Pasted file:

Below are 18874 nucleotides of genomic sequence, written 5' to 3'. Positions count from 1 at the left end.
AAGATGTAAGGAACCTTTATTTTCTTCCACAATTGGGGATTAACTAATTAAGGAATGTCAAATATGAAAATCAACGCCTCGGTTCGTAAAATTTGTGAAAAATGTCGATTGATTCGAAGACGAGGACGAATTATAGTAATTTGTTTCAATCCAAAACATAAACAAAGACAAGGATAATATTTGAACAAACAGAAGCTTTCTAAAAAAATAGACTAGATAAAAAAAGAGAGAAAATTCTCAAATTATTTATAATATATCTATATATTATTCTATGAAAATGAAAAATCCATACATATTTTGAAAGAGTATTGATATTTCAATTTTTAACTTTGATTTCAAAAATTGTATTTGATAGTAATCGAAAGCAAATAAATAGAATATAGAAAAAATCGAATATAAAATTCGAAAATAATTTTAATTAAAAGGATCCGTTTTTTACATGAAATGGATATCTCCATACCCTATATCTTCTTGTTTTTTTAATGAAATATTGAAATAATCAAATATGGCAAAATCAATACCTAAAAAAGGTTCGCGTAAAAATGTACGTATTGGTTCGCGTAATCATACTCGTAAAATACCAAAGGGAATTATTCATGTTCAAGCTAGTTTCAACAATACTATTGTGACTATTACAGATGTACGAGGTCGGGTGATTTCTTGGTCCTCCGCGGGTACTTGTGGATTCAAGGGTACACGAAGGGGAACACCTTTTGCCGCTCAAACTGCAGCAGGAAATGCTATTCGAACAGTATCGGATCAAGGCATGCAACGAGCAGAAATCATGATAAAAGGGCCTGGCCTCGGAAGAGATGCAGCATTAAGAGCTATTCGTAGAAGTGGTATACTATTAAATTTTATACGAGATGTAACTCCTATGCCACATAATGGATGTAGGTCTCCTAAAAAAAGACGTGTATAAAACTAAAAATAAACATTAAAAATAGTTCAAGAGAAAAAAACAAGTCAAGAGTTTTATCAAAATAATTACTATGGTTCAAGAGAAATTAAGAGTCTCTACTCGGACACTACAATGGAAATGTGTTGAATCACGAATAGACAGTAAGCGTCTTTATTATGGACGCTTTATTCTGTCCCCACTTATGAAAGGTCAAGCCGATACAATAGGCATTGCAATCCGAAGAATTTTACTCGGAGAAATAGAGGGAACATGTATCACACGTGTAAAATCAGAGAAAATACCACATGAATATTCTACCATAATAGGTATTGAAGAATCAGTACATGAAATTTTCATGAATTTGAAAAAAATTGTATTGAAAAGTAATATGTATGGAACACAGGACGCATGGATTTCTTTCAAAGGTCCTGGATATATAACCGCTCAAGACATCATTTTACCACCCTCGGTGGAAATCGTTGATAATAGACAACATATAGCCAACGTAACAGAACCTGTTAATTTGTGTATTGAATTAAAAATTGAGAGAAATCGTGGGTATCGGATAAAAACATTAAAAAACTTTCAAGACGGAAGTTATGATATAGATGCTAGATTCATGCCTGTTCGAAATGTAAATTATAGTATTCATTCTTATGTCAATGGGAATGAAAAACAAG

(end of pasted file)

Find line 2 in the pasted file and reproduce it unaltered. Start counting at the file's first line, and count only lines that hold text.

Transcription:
AAGATGTAAGGAACCTTTATTTTCTTCCACAATTGGGGATTAACTAATTAAGGAATGTCAAATATGAAAATCAACGCCTCGGTTCGTAAAATTTGTGAAAAATGTCGATTGATTCGAAGACGAGGACGAATTATAGTAATTTGTTTCAATCCAAAACATAAACAAAGACAAGGATAATATTTGAACAAACAGAAGCTTTCTAAAAAAATAGACTAGATAAAAAAAGAGAGAAAATTCTCAAATTATTTATAATATATCTATATATTATTCTATGAAAATGAAAAATCCATACATATTTTGAAAGAGTATTGATATTTCAATTTTTAACTTTGATTTCAAAAATTGTATTTGATAGTAATCGAAAGCAAATAAATAGAATATAGAAAAAATCGAATATAAAATTCGAAAATAATTTTAATTAAAAGGATCCGTTTTTTACATGAAATGGATATCTCCATACCCTATATCTTCTTGTTTTTTTAATGAAATATTGAAATAATCAAATATGGCAAAATCAATACCTAAAAAAGGTTCGCGTAAAAATGTACGTATTGGTTCGCGTAATCATACTCGTAAAATACCAAAGGGAATTATTCATGTTCAAGCTAGTTTCAACAATACTATTGTGACTATTACAGATGTACGAGGTCGGGTGATTTCTTGGTCCTCCGCGGGTACTTGTGGATTCAAGGGTACACGAAGGGGAACACCTTTTGCCGCTCAAACTGCAGCAGGAAATGCTATTCGAACAGTATCGGATCAAGGCATGCAACGAGCAGAAATCATGATAAAAGGGCCTGGCCTCGGAAGAGATGCAGCATTAAGAGCTATTCGTAGAAGTGGTATACTATTAAATTTTATACGAGATGTAACTCCTATGCCACATAATGGATGTAGGTCTCCTAAAAAAAGACGTGTATAAAACTAAAAATAAACATTAAAAATAGTTCAAGAGAAAAAAACAAGTCAAGAGTTTTATCAAAATAATTACTATGGTTCAAGAGAAATTAAGAGTCTCTACTCGGACACTACAATGGAAATGTGTTGAATCACGAATAGACAGTAAGCGTCTTTATTATGGACGCTTTATTCTGTCCCCACTTATGAAAGGTCAAGCCGATACAATAGGCATTGCAATCCGAAGAATTTTACTCGGAGAAATAGAGGGAACATGTATCACACGTGTAAAATCAGAGAAAATACCACATGAATATTCTACCATAATAGGTATTGAAGAATCAGTACATGAAATTTTCATGAATTTGAAAAAAATTGTATTGAAAAGTAATATGTATGGAACACAGGACGCATGGATTTCTTTCAAAGGTCCTGGATATATAACCGCTCAAGACATCATTTTACCACCCTCGGTGGAAATCGTTGATAATAGACAACATATAGCCAACGTAACAGAACCTGTTAATTTGTGTATTGAATTAAAAATTGAGAGAAATCGTGGGTATCGGATAAAAACATTAAAAAACTTTCAAGACGGAAGTTATGATATAGATGCTAGATTCATGCCTGTTCGAAATGTAAATTATAGTATTCATTCTTATGTCAATGGGAATGAAAAACAAG